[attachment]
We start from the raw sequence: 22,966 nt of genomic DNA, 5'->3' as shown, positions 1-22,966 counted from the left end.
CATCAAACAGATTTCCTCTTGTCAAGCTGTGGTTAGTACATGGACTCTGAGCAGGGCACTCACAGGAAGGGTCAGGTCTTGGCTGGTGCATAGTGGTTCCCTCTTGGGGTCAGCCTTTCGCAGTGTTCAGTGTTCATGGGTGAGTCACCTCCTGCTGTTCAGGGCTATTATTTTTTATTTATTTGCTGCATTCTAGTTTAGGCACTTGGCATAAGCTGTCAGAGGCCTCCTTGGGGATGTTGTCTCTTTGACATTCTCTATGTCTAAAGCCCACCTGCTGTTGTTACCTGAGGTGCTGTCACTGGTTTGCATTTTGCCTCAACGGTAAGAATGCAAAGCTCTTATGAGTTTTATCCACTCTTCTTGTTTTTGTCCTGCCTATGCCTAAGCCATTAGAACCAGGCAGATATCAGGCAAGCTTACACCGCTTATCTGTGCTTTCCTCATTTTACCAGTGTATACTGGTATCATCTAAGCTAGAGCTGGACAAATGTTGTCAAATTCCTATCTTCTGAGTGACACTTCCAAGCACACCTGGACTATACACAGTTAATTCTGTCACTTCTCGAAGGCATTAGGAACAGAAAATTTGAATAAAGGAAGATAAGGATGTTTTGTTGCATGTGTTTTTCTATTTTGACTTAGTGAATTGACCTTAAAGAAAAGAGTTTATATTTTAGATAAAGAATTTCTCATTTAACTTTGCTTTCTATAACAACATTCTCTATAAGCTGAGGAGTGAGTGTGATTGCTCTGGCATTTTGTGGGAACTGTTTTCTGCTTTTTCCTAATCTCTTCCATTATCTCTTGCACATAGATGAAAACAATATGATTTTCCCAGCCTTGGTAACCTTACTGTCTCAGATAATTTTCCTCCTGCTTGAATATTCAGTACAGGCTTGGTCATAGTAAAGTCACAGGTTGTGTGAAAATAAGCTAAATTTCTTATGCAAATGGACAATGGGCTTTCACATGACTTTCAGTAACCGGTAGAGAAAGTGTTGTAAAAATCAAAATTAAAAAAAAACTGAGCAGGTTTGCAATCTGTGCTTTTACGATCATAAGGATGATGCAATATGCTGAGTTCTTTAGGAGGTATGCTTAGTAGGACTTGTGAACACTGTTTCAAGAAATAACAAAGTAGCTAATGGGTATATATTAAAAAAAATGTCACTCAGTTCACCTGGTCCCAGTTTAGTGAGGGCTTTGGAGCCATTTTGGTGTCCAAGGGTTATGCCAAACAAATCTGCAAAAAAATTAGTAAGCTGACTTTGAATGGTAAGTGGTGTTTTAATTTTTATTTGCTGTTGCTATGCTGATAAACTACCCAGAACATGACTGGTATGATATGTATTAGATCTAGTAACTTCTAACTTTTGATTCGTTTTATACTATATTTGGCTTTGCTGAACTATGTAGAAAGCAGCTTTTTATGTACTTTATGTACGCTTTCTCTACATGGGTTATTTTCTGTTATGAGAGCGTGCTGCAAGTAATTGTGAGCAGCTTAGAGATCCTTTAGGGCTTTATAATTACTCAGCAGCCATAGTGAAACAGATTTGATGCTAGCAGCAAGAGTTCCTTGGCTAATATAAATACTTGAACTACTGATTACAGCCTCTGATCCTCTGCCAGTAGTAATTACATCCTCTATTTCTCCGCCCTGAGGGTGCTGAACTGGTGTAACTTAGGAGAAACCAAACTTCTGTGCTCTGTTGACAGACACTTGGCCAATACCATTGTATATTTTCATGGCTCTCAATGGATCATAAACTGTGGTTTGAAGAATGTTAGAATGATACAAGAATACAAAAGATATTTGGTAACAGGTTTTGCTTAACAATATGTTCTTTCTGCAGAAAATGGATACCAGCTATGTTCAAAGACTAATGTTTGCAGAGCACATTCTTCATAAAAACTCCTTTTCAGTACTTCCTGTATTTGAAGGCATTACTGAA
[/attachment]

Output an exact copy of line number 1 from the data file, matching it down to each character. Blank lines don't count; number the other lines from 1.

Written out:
We start from the raw sequence: 22,966 nt of genomic DNA, 5'->3' as shown, positions 1-22,966 counted from the left end.